TONGUE-EATING LOUSE parasitizing Striped Anemonefish
Cymothoa exigua in Amphiprion clarkii
© Ross Gudgeon
Look in the fish’s mouth - see that little face? That’s a parasite. It has eaten the fish’s actual tongue and moved into the fish’s mouth where it now acts as the tongue - it eats when the fish eats.
There’s a disturbing video about it here:
Cymothoa exigua, or the tongue-eating louse, is a parasitic crustacean of the family Cymothoidae. It tends to be 3 to 4 centimetres (1.2 to 1.6 in) long. This parasite enters through the gills, and then attaches itself at the base of the tongue. It extracts blood through the claws on its front, causing the tongue to atrophy from lack of blood.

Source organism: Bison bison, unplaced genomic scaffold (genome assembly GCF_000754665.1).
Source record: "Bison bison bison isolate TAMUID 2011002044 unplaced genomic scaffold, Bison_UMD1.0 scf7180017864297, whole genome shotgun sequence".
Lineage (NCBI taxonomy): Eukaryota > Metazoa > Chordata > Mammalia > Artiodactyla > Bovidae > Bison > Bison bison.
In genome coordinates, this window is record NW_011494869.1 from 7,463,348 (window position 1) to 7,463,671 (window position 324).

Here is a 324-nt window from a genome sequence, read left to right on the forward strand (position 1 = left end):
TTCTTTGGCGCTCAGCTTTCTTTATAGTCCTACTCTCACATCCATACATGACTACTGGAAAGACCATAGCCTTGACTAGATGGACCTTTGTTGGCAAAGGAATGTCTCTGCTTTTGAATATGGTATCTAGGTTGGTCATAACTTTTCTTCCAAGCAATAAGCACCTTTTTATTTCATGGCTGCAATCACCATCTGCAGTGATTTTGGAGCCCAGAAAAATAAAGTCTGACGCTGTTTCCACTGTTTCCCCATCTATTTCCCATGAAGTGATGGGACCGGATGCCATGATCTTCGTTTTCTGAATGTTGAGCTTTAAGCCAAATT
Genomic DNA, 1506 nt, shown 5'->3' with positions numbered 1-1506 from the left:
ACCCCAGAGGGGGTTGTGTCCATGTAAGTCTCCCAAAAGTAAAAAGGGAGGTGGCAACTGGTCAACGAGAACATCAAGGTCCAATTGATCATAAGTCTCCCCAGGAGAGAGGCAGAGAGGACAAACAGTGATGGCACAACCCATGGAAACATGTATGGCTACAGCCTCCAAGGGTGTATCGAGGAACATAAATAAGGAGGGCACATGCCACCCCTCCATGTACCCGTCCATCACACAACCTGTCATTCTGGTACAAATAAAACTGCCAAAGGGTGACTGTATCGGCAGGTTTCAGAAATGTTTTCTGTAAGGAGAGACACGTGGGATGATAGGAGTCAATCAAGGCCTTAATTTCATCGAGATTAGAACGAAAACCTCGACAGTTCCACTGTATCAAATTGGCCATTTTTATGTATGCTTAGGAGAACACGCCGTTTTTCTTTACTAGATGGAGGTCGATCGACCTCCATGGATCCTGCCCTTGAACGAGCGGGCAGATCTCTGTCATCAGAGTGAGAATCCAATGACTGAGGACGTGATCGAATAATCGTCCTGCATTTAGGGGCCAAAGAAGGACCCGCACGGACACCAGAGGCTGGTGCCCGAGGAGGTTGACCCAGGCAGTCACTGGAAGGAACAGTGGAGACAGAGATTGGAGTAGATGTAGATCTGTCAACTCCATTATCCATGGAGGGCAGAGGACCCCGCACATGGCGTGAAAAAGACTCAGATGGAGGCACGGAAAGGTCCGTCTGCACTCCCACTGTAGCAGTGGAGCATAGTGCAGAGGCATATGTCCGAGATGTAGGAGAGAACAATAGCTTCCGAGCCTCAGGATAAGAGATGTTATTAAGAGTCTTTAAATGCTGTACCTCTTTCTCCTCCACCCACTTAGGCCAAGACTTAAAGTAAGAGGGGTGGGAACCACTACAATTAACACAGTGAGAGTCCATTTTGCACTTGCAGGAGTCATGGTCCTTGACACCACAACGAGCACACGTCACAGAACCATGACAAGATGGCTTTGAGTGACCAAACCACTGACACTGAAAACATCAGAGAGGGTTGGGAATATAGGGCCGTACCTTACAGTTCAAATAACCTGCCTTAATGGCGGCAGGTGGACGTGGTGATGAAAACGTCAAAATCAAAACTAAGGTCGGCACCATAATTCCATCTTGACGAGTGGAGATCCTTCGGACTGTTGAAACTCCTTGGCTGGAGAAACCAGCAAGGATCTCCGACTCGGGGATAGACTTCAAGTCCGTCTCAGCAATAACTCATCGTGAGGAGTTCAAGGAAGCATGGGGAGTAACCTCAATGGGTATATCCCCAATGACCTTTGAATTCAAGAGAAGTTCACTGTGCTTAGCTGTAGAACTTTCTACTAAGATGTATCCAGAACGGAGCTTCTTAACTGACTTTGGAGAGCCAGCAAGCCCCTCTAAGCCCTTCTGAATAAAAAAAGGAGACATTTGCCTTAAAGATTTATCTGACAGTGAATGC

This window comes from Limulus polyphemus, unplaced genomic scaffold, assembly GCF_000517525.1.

The parasite then replaces the fish’s tongue by attaching its own body to the muscles of the tongue stub. The fish is able to use the parasite just like a normal tongue. It appears that the parasite does not cause any other damage to the host fish. Once C. exigua replaces the tongue, some feed on the host’s blood and many others feed on fish mucus. This is the only known case of a parasite functionally replacing the host organ it destroys.
It is currently believed that C. exigua are not harmful to humans unless picked up alive, in which case they can bite